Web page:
c. –AllowOAuthHttp specifies HTTP is allowed for OAuth calls, which is fine for development purposes, but you don’t want to use HTTP for authentication.
Register-SPWorkflowService –SPSite "http://Tailspintoys.com/sites/workflow" –
WorkflowHostUri "http://mydevserv:12291" –AllowOAuthHttp
9. Configure Active Directory Synchronization in User Profile Service Application. Windows Azure Workflow looks up the UserPrincipalName (UPN) attribute of the user from the User Profile Service Application to validate and ensure the user has enough rights to start a workflow.

At this point Windows Azure Workflow and Service Bus have been successfully installed, and the SharePoint 2013 farm and workflow farm have been successfully paired. Now, you should crack open SharePoint Designer to create a new SharePoint 2013 workflow, as shown in Figure 12.

FIGURE 12

image

SharePoint Designer 2013 Workflows

SharePoint Designer 2013 offers two authoring and customization experiences for developers and power users:

  • Text-based designer — This is the improved version of the designer canvas. For example, you select multiple objects in the workflow design canvas and copy and paste them within the same workflow or across workflows. Interestingly enough, this was the #1 requested feature by SharePoint Designer customers.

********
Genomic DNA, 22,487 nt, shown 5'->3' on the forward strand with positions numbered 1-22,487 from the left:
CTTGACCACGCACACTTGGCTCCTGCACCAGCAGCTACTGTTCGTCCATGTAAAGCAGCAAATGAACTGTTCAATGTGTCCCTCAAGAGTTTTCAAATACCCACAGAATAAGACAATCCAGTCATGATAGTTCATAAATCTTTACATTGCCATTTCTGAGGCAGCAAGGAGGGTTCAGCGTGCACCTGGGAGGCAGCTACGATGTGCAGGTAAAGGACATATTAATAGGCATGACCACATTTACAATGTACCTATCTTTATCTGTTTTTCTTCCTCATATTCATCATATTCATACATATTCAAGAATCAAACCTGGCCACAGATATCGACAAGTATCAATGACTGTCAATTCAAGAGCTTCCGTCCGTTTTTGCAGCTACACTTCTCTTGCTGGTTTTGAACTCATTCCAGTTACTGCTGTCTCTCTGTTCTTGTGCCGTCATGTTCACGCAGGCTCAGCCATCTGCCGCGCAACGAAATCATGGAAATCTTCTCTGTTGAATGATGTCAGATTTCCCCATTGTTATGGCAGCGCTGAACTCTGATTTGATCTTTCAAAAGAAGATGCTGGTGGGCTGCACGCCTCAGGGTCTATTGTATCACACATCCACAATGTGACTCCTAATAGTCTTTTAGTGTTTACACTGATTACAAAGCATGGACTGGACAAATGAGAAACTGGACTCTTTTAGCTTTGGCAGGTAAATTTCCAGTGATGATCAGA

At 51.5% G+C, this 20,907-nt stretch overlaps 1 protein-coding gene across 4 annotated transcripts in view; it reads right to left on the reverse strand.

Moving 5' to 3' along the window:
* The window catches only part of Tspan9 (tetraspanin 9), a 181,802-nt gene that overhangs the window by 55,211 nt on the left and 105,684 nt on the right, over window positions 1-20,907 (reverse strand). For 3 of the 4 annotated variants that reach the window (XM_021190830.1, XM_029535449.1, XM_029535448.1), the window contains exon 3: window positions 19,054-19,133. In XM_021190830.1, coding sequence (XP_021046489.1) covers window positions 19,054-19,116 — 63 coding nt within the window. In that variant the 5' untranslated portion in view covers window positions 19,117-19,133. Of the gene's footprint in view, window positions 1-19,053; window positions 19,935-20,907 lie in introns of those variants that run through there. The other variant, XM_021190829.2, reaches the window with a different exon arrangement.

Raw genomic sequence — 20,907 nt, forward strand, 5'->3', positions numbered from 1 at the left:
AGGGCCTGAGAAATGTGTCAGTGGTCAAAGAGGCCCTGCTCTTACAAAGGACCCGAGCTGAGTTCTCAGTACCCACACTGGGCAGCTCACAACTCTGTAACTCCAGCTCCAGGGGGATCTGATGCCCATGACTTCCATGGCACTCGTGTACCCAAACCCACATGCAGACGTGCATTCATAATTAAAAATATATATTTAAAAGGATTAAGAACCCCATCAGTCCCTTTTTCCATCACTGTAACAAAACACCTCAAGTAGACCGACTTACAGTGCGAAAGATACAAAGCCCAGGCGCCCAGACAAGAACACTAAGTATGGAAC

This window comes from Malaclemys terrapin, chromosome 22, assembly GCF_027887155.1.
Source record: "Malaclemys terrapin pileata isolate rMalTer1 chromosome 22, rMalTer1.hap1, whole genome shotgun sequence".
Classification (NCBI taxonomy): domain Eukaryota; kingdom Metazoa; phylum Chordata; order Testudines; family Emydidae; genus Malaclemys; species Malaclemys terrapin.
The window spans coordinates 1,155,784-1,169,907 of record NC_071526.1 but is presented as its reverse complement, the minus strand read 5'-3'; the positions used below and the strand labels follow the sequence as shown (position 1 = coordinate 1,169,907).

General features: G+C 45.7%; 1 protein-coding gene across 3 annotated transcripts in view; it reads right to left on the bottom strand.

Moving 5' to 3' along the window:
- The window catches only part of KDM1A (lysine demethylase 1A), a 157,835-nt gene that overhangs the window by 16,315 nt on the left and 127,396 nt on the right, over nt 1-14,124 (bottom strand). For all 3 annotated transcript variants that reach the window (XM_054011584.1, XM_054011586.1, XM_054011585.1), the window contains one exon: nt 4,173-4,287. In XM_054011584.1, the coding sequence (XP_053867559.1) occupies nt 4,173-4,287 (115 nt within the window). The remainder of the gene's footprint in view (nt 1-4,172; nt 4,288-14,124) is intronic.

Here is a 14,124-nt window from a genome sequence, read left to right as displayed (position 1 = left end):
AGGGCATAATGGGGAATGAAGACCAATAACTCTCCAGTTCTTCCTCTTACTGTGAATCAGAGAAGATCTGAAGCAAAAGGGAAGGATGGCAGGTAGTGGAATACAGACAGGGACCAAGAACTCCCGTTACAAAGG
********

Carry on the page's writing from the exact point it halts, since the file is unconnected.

• Visual designer — This is a new design canvas available when Visio 2013 is installed alongside SharePoint Designer 2013.

You can switch between the designers by clicking on the Views button on the Ribbon. Figure 13 shows the new visual designer.

FIGURE 13

image

In Figure 13, note the Visio shapes in the left pane. Also, note how you can modify the properties of workflow actions (for example, Log to History List) directly within the visual designer. You can set all the properties by selecting the shape and then clicking the action tag that appears on the left-bottom corner of the shape. If you click Properties on the action tag, the property grid for conditions and actions appears in the visual designer just as they do in the text-based designer.